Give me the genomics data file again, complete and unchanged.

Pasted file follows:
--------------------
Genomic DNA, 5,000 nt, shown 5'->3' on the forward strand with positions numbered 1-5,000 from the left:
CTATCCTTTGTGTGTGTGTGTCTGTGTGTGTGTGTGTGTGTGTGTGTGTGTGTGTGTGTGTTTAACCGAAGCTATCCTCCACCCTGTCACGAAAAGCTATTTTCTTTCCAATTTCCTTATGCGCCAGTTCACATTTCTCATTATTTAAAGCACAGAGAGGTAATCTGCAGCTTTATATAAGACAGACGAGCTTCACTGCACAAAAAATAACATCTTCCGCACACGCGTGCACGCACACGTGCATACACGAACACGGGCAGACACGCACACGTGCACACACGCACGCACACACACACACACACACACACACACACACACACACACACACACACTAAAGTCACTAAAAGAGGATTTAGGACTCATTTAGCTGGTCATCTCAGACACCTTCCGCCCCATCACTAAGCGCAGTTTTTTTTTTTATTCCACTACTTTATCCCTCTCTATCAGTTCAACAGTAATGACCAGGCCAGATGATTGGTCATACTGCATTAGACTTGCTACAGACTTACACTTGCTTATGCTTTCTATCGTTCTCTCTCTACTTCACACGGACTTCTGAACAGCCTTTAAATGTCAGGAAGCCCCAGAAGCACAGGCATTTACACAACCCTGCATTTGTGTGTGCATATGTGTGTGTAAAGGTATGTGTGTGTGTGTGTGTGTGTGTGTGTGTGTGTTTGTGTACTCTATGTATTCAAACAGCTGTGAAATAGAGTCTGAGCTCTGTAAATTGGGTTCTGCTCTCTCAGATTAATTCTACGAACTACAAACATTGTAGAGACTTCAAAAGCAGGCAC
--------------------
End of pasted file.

Genomic DNA, 5,000 nt, shown 5'->3' on the forward strand with positions numbered 1-5,000 from the left:
CTATCCTTTGTGTGTGTGTGTCTGTGTGTGTGTGTGTGTGTGTGTGTGTGTGTGTGTGTGTTTAACCGAAGCTATCCTCCACCCTGTCACGAAAAGCTATTTTCTTTCCAATTTCCTTATGCGCCAGTTCACATTTCTCATTATTTAAAGCACAGAGAGGTAATCTGCAGCTTTATATAAGACAGACGAGCTTCACTGCACAAAAAATAACATCTTCCGCACACGCGTGCACGCACACGTGCATACACGAACACGGGCAGACACGCACACGTGCACACACGCACGCACACACACACACACACACACACACACACACACACACACACACACACTAAAGTCACTAAAAGAGGATTTAGGACTCATTTAGCTGGTCATCTCAGACACCTTCCGCCCCATCACTAAGCGCAGTTTTTTTTTTTATTCCACTACTTTATCCCTCTCTATCAGTTCAACAGTAATGACCAGGCCAGATGATTGGTCATACTGCATTAGACTTGCTACAGACTTACACTTGCTTATGCTTTCTATCGTTCTCTCTCTACTTCACACGGACTTCTGAACAGCCTTTAAATGTCAGGAAGCCCCAGAAGCACAGGCATTTACACAACCCTGCATTTGTGTGTGCATATGTGTGTGTAAAGGTATGTGTGTGTGTGTGTGTGTGTGTGTGTGTGTGTTTGTGTACTCTATGTATTCAAACAGCTGTGAAATAGAGTCTGAGCTCTGTAAATTGGGTTCTGCTCTCTCAGATTAATTCTACGAACTACAAACATTGTAGAGACTTCAAAAGCAGGCAC